If you’re looking to get your car windows tinted (or even tinting them yourself), you might want to double check the window tinting laws in your state. As with many regulations, window tinting laws vary state by state and can be nuanced and hard to understand. This may not be a problem if your car has never and will never leave the state, but it can get complicated for those who travel a lot, purchase out-of-state vehicles or move around the country. If that’s you, you’ve come to the right place.
We’ve consolidated all the information you need to know to make sure your cool tinted windows are legal.
These are the terms you need to know in order to interpret the various state laws and limits.
VLT%: Visible light transmission is the measurement used to assess automotive window tints. This is the percent of visible light that gets through either the film (film VLT%) or window plus film net VLT%. The lower the VLT%, the darker the tint.
Front-side window tint level: This is the amount of tint (VLT%) you’re allowed on your driver and front passenger windows. This is frequently a higher value than for the rear, which allows the driver of the vehicle to be seen from outside.
Rear-side window tint level: This is the amount of tint (VLT%) you’re allowed on your rear side windows. This value is sometimes different for passenger cars and multi-purpose vehicles (MPVs).
Rear window tint level: This is the amount of tint (VLT%) you’re allowed on your rear window. This value is typically the same as for the rear side windows, but some states are more restrictive.
Windshield: Your windshield cannot be tinted in any state, but some states allow you to add a sticker to the top of the windshield, usually in the area of the manufacturer’s sun shield.
Color: The state laws on tint color vary from no restrictions at all to restrictions on the use of certain colors or reflective/mirrored finishes.
AS-1 Line: This is the line extending from the letters AS-1, found on most motor vehicle windshields, running parallel to the top of the windshield.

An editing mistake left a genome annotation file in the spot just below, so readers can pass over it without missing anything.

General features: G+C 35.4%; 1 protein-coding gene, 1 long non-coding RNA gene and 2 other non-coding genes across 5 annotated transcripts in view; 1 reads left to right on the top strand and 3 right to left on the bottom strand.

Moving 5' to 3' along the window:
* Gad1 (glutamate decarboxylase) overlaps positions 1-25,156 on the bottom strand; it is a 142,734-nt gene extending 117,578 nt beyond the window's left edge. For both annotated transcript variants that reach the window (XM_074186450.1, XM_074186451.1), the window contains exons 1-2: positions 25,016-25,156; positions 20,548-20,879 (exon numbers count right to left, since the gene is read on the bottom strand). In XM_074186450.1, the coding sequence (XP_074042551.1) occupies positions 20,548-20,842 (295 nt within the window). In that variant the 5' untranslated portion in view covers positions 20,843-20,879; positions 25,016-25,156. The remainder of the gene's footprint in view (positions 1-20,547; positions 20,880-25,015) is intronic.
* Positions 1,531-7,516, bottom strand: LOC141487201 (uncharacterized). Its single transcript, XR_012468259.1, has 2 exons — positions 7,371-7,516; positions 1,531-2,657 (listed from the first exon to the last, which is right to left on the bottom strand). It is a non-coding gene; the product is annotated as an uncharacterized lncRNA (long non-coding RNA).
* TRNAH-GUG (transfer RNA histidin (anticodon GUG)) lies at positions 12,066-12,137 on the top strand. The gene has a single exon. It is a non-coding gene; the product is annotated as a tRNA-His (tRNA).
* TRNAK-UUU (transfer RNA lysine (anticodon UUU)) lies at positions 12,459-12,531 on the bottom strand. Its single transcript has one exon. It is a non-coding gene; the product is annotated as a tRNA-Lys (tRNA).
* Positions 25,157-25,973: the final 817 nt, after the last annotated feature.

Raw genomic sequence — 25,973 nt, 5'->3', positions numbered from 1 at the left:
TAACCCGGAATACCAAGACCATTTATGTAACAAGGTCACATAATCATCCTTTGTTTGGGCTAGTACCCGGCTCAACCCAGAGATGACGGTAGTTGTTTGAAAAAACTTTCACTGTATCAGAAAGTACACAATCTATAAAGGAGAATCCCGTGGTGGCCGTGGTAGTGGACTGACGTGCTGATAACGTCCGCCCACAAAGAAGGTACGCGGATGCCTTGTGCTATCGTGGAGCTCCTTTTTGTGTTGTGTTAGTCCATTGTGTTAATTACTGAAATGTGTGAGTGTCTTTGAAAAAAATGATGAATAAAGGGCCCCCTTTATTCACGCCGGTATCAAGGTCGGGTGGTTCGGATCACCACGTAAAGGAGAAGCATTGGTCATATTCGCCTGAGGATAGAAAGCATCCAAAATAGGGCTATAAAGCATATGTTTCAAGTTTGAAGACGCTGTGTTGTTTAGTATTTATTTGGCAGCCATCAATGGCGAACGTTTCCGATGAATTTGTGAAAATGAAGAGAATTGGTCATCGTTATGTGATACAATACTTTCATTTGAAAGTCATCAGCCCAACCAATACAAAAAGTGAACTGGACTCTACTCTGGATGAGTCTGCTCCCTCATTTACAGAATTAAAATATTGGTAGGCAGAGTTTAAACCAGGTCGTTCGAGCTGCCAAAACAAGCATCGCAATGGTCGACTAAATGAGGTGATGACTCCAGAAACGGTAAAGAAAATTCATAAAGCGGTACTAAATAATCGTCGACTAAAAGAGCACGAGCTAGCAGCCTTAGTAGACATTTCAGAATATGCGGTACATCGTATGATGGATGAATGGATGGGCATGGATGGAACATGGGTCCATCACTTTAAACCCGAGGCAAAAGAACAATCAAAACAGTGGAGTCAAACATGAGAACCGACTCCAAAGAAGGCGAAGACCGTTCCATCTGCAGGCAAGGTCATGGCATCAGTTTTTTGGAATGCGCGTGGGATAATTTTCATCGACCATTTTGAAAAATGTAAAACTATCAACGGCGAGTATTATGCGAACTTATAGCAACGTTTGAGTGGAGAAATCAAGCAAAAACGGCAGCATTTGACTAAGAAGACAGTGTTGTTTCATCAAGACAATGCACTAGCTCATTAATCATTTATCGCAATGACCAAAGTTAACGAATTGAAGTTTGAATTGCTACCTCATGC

|State||Front Sides||Rear Sides||Rear Window||Windshield|
|District of Columbia||70%||50%||50%||5"/AS1|
Most states make exceptions for medical reasons. There are some illnesses and conditions that make people light sensitive and most laws have made provisions for these cases. If that’s you, you can apply a darker tint than the state normally allows, but you’ll need to carry a doctor’s note with you in your car.
Even if most of the laws for state window tint are straightforward, some use slightly ambiguous terms that leave some room for law enforcement and licensing agencies to interpret. Terms like “non-reflective” or “non-excessive” are impossible to measure and won’t have the same meaning for every person. Use your best discretion but it may be best to stay on the safe side to avoid headaches in the future.
One important thing to keep in mind is that most vehicles have a certain amount of light transmission blockage straight from the factory, which measures between 70-80%. This needs to be considered when you’re adding custom tint, so that you stay within the legal limits.
Brionna is on a roller coaster that only goes up. You can follow her on twitter @BrionnaLewis.